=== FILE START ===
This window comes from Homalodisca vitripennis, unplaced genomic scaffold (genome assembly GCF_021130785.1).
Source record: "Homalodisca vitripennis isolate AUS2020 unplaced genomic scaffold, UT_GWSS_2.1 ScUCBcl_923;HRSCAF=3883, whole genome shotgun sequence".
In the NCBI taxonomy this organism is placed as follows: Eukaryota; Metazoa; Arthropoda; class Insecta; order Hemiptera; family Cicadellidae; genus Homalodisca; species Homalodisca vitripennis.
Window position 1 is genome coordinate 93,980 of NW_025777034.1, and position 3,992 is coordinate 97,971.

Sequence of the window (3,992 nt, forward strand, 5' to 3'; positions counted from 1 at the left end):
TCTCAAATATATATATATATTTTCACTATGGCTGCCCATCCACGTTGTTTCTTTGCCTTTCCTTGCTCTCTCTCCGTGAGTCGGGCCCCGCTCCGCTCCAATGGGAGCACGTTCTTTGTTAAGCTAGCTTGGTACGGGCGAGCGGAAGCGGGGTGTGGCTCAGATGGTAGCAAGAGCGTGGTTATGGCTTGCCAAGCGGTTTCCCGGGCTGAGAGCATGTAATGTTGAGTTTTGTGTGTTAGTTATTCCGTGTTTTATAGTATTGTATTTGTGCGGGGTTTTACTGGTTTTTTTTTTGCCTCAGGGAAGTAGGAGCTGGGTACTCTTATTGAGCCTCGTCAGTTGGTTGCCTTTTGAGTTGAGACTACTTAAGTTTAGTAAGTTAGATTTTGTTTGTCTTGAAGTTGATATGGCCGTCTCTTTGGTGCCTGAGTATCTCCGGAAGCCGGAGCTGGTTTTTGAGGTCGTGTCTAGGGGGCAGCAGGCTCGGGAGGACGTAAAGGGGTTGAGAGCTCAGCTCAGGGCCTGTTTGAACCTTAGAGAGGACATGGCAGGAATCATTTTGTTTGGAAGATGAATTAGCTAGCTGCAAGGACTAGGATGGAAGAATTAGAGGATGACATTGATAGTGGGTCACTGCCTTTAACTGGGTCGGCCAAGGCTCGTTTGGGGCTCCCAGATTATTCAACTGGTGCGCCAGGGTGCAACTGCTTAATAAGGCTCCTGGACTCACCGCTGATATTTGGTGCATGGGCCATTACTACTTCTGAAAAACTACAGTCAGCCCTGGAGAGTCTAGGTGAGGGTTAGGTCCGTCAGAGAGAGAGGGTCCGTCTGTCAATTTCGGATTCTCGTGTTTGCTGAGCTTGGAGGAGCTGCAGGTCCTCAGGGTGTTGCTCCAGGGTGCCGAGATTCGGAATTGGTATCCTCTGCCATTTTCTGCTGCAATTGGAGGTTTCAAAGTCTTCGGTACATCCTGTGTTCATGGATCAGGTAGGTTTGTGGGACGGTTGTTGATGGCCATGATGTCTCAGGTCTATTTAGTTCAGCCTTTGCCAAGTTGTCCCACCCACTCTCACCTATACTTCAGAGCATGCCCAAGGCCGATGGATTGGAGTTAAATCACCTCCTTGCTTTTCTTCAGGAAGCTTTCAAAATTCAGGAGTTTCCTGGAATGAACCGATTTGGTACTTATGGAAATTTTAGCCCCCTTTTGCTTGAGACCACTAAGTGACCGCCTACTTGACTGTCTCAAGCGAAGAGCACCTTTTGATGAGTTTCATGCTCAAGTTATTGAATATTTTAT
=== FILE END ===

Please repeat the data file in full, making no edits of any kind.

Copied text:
This window comes from Homalodisca vitripennis, unplaced genomic scaffold (genome assembly GCF_021130785.1).
Source record: "Homalodisca vitripennis isolate AUS2020 unplaced genomic scaffold, UT_GWSS_2.1 ScUCBcl_923;HRSCAF=3883, whole genome shotgun sequence".
In the NCBI taxonomy this organism is placed as follows: Eukaryota; Metazoa; Arthropoda; class Insecta; order Hemiptera; family Cicadellidae; genus Homalodisca; species Homalodisca vitripennis.
Window position 1 is genome coordinate 93,980 of NW_025777034.1, and position 3,992 is coordinate 97,971.

Sequence of the window (3,992 nt, forward strand, 5' to 3'; positions counted from 1 at the left end):
TCTCAAATATATATATATATTTTCACTATGGCTGCCCATCCACGTTGTTTCTTTGCCTTTCCTTGCTCTCTCTCCGTGAGTCGGGCCCCGCTCCGCTCCAATGGGAGCACGTTCTTTGTTAAGCTAGCTTGGTACGGGCGAGCGGAAGCGGGGTGTGGCTCAGATGGTAGCAAGAGCGTGGTTATGGCTTGCCAAGCGGTTTCCCGGGCTGAGAGCATGTAATGTTGAGTTTTGTGTGTTAGTTATTCCGTGTTTTATAGTATTGTATTTGTGCGGGGTTTTACTGGTTTTTTTTTTGCCTCAGGGAAGTAGGAGCTGGGTACTCTTATTGAGCCTCGTCAGTTGGTTGCCTTTTGAGTTGAGACTACTTAAGTTTAGTAAGTTAGATTTTGTTTGTCTTGAAGTTGATATGGCCGTCTCTTTGGTGCCTGAGTATCTCCGGAAGCCGGAGCTGGTTTTTGAGGTCGTGTCTAGGGGGCAGCAGGCTCGGGAGGACGTAAAGGGGTTGAGAGCTCAGCTCAGGGCCTGTTTGAACCTTAGAGAGGACATGGCAGGAATCATTTTGTTTGGAAGATGAATTAGCTAGCTGCAAGGACTAGGATGGAAGAATTAGAGGATGACATTGATAGTGGGTCACTGCCTTTAACTGGGTCGGCCAAGGCTCGTTTGGGGCTCCCAGATTATTCAACTGGTGCGCCAGGGTGCAACTGCTTAATAAGGCTCCTGGACTCACCGCTGATATTTGGTGCATGGGCCATTACTACTTCTGAAAAACTACAGTCAGCCCTGGAGAGTCTAGGTGAGGGTTAGGTCCGTCAGAGAGAGAGGGTCCGTCTGTCAATTTCGGATTCTCGTGTTTGCTGAGCTTGGAGGAGCTGCAGGTCCTCAGGGTGTTGCTCCAGGGTGCCGAGATTCGGAATTGGTATCCTCTGCCATTTTCTGCTGCAATTGGAGGTTTCAAAGTCTTCGGTACATCCTGTGTTCATGGATCAGGTAGGTTTGTGGGACGGTTGTTGATGGCCATGATGTCTCAGGTCTATTTAGTTCAGCCTTTGCCAAGTTGTCCCACCCACTCTCACCTATACTTCAGAGCATGCCCAAGGCCGATGGATTGGAGTTAAATCACCTCCTTGCTTTTCTTCAGGAAGCTTTCAAAATTCAGGAGTTTCCTGGAATGAACCGATTTGGTACTTATGGAAATTTTAGCCCCCTTTTGCTTGAGACCACTAAGTGACCGCCTACTTGACTGTCTCAAGCGAAGAGCACCTTTTGATGAGTTTCATGCTCAAGTTATTGAATATTTTAT